Early Videocapsule Endoscopy for Upper Gastrointestinal Bleeding

  • End date
    Oct 30, 2023
  • participants needed
  • sponsor
    University of Alberta
Updated on 11 November 2021


The objective of this study is to determine whether early video capsule endoscopy (VCE) immediately after a negative gastroscopy in the setting of suspected upper gastrointestinal bleeding (UGIB) improves patient outcomes as compared to the standard approach which typically involves performing colonoscopy prior to small bowel investigations. We aim to examine the differences in diagnostic yield, total number of procedures, length of hospitalization, mortality rates, and healthcare cost between the two groups.


UGIB is common medical emergency with an annual hospitalization rate of 67 cases per 100,000 and costing in excess of 1 billion dollars in the US.1 In Alberta, Canada, annual incidence of UGIB due to peptic ulcers alone is between 35.4 to 41.2 cases per 100,000 with an overall in-hospital mortality rate of 8.5%.2 The presentation of acute UGIB are variable, but most have visible signs of bleeding such as hematemesis, coffee-ground-emesis or melena.3 Clinically, these findings are used to guide management plans. For instance, a patient with suspected UGIB based on clinical presentation will typically undergo gastroscopy as the initial diagnostic test.4,5 However, it is becoming increasingly clear that clinical signs of bleeding do not always correlate with location of bleeds. Despite melena being the most common presenting symptom for UGIB, more than 10% of melena arise from the small bowel or right colon.3,4 Similarly, 15% of hematochezia, which are thought to be signs of colonic bleeding, in fact have bleeding sources in the upper GI tract.6 In essence, bleeding can be anywhere along the gastrointestinal tract regardless of patient's presentation. This poses a significant challenge for clinicians in determining which investigations to pursue in patients with suspected UGIB after a negative gastroscopy. Currently, there are no clear guidelines on this subject matter.4,5 In clinical practice, such patients often undergo colonoscopy to rule out colonic sources of bleed, before small bowel investigations with cross-sectional imaging and VCE. This is a time-consuming approach that requires multiple invasive procedures, leading to patient discomfort, prolonged hospitalization, and increased cost. The utility of colonoscopy in suspected UGIB have also been questioned by previous study that reported a diagnostic yield of less than 5%.7 Furthermore, proceeding with colonoscopy first will cause delays in small bowel investigation which may lower the detection rate of small bowel lesions.8 With these in mind, we propose the study of an alternative diagnostic approach which prioritizes small bowel investigation over colonic investigation. We propose early VCE following negative gastroscopy instead of colonoscopy. VCE is a pill shaped camera that is well tolerated, non-invasive, and offers superior mucosal imaging of the small bowel compared to cross-sectional imaging in the setting of GI bleeding.9 This approach would likely have higher diagnostic yield than the traditional approach of conducting colonoscopy first.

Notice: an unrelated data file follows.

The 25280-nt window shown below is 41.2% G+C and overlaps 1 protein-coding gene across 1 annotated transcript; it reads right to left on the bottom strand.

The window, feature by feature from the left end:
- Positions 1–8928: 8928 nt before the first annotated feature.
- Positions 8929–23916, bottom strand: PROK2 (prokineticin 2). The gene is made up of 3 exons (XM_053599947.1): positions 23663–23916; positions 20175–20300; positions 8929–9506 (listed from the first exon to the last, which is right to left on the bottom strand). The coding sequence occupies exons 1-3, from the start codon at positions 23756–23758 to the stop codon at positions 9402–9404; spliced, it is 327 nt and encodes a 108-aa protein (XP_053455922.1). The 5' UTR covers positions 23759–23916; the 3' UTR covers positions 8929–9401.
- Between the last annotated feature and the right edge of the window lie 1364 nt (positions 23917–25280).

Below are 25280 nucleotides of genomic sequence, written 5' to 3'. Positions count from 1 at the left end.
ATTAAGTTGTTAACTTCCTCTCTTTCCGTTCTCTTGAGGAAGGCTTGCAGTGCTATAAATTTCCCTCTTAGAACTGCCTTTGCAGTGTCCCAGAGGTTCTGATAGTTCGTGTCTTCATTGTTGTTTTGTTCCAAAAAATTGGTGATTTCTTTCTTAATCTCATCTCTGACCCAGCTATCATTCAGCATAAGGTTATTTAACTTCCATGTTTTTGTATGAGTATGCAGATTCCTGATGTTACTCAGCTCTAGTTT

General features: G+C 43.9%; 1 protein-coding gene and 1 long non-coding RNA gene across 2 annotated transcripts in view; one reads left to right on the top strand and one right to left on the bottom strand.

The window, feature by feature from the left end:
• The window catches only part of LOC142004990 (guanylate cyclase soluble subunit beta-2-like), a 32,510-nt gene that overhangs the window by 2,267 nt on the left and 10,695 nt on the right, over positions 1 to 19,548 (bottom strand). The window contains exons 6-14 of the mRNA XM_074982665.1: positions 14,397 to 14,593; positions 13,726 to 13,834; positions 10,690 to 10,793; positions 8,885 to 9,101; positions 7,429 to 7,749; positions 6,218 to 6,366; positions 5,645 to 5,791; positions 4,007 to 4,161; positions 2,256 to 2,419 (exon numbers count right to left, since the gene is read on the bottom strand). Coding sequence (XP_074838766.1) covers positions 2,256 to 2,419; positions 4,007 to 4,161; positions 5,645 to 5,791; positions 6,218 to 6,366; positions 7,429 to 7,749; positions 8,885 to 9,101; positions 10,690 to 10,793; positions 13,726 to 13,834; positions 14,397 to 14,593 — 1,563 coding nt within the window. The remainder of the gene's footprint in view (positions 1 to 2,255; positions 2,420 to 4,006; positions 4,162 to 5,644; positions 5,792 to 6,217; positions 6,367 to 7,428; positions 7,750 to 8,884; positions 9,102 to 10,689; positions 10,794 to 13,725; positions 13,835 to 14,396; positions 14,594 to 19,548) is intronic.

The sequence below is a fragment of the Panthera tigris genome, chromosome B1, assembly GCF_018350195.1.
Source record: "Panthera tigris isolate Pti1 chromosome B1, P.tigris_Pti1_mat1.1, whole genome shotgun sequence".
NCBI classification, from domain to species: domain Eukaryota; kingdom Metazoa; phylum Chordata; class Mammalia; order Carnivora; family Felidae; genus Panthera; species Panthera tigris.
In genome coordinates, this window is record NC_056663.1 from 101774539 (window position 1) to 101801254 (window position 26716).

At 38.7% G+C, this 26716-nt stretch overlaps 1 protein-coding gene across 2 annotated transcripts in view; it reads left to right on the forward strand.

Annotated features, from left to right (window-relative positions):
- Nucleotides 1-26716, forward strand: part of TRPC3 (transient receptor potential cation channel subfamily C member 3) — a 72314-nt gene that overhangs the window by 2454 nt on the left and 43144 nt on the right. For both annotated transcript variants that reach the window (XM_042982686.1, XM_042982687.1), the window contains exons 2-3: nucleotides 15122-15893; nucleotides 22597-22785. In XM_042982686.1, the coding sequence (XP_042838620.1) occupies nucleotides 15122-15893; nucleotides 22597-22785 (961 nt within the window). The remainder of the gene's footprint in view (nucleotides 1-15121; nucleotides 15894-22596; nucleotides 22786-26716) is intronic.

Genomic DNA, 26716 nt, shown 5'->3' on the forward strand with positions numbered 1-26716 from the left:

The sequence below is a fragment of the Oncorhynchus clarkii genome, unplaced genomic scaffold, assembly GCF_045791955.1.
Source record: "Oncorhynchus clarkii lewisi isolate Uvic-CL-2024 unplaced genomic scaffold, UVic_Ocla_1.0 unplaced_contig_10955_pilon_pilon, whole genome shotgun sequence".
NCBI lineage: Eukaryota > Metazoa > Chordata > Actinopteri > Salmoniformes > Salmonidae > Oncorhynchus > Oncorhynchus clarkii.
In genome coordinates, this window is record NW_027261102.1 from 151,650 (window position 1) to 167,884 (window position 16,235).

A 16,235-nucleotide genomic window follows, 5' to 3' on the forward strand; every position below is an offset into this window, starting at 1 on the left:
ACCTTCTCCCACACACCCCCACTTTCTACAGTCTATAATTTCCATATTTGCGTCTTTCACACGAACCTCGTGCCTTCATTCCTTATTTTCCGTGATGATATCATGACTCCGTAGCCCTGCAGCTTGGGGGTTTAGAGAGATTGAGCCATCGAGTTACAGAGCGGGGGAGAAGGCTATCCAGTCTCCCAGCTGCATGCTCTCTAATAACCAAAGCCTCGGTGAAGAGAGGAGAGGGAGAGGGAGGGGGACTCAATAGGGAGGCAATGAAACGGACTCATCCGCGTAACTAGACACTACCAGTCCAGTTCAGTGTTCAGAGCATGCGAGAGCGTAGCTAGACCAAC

At the present, patients with suspected UGIB and negative gastroscopy pose significant diagnostic challenges for clinicians. This study aims to help determine the importance of prioritizing small bowel investigation in this clinical setting. If this study can demonstrate the safety and efficacy of the early small bowel investigation, the results will fundamentally change the approach and management of patients with acute GI bleeding, potentially leading to better patient outcomes, reduced hospitalization, and healthcare savings.

Condition Small Bowel Bleeding
Treatment Videocapsule endoscopy
Clinical Study IdentifierNCT05108844
SponsorUniversity of Alberta
Last Modified on11 November 2021


Yes No Not Sure

Inclusion Criteria

Age 18 years
New onset of acute gastrointestinal bleeding defined as
The presence of melena/maroon stool on physical exam OR history of melena/maroon stool within 48 hours of emergency room presentation PLUS
Hemoglobin drop of 20 g/L from patient's baseline
Have capacity to consent
Hemodynamically stable (i.e. blood pressure >100/60 or pulse <110 at the time of consent)
Initial gastroscopy negative for active bleeding or potential bleeding source

Exclusion Criteria

Inability to provide consent due to lack of capacity, language barrier or other reasons
Pregnant women
Prior history of small bowel surgery
Prior history of Crohn's disease
Prior history of small bowel or colonic strictures
Prior history of abdominal radiation
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